Blurb from Goodreads
A landmark in LGBT fiction, this captivating story of two teenage girls who fall in love is a “classic of the genre” (Publishers Weekly).
When Liza Winthrop first lays eyes on Annie Kenyon at the Metropolitan Museum of Art, she knows there’s something special between them. Soon, their close friendship develops into a deep and intimate romance. Neither imagined that falling in love could be so wonderful, but as Liza and Annie’s newfound sexuality sparks conflict in both their families and at their schools, they discover it will take more than love for their relationship to succeed.
One of the first books to positively portray a lesbian relationship, Annie on My Mind is a groundbreaking classic of the genre. The subject of a First Amendment lawsuit over banned books and one of School Library Journal’s “One Hundred Books that Shaped the Century,” Nancy Garden’s iconic novel is an important story for anyone discovering who they’re meant to be.
“Have you ever felt really close to someone? So close that you can’t understand why you and the other person have two separate bodies, two separate skins? I think it was Sunday when that feeling began.”
There is a reason that this novel was so groundbreaking upon its release in 1982. It is utterly beautiful and devastating. The teenage love story between Liza and Annie is nothing short of moving. It starts out so simply. Two girls that form a gorgeously written connection that blossoms so naturally and easily into an all encompassing innocent love that wrongly threatens the world around them.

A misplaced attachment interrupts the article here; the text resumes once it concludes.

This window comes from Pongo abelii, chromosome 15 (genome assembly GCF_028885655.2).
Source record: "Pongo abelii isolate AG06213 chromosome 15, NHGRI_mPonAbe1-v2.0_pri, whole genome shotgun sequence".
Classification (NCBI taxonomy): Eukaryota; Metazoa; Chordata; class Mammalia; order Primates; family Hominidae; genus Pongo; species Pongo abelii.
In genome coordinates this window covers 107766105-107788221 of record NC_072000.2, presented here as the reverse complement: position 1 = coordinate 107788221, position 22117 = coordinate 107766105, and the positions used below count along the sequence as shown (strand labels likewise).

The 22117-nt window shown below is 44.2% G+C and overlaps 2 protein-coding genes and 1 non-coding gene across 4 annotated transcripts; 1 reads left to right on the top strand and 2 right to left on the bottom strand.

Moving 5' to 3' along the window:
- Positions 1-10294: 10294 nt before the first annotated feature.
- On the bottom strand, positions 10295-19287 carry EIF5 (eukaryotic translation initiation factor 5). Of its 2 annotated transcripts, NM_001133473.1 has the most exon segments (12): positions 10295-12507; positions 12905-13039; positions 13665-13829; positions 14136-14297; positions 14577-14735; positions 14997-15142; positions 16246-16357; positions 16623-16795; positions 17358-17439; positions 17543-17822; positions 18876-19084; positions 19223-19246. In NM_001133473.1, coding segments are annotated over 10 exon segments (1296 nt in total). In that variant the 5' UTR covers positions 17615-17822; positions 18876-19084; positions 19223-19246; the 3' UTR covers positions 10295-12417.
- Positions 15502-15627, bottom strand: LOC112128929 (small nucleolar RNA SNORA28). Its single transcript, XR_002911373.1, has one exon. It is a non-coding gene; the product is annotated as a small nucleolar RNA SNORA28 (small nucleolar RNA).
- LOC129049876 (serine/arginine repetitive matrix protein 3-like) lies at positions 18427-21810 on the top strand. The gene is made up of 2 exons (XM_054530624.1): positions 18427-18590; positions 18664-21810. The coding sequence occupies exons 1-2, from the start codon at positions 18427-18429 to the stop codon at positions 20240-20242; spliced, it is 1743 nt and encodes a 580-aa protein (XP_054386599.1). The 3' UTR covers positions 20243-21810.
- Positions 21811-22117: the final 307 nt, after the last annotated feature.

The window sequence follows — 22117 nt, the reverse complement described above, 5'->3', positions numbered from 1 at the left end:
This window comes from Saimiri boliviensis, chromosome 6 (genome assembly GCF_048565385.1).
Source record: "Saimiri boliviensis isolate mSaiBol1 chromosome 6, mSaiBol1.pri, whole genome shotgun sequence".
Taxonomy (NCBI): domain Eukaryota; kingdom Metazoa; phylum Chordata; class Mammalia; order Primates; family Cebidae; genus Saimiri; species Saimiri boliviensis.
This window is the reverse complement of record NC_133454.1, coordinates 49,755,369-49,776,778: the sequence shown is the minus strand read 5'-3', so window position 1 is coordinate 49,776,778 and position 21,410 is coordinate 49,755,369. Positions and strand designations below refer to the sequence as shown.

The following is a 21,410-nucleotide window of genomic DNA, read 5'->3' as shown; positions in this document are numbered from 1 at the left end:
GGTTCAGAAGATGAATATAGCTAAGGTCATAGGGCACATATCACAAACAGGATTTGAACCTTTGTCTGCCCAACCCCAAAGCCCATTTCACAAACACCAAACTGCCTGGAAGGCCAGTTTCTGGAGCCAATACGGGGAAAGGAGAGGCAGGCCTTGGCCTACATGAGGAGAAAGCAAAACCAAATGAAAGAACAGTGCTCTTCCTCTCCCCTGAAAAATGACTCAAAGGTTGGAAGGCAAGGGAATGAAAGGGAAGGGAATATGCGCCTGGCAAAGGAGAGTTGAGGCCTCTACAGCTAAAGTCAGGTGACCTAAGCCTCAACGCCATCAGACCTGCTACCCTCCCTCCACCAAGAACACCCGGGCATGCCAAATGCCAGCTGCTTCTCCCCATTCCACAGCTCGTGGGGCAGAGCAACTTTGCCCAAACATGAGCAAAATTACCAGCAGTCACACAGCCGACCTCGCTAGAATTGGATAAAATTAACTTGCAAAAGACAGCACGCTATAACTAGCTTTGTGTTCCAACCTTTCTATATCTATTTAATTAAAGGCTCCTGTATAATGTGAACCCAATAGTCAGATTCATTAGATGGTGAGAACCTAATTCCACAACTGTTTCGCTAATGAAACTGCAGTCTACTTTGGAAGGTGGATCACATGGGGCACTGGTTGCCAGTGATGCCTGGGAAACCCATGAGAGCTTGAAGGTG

Love is love.
And this is one of the most beautifully written love stories I have read.
“We didn’t really talk much about being gay; most of the time we just talked about ourselves. We were what seemed important then, not some label.”
What happens to the young girls upon the discovery of their romance is nothing short of shameful and what saddens me is that although this book is more than 35 years old the homophobia displayed by many of the characters in this book is still prevalent today.
“It’s not a problem” I said. “It’s not negative. Don’t you know that it’s love you’re talking about? You’re talking about how I feel about another human being and how she feels about me, not about some kind of disease you have to save us from.”
But despite the homophobia, despite the obstacles and heartache this book packs a hopeful punch.
Love is the victor.
“Then you will know the truth, and the truth will set you free.”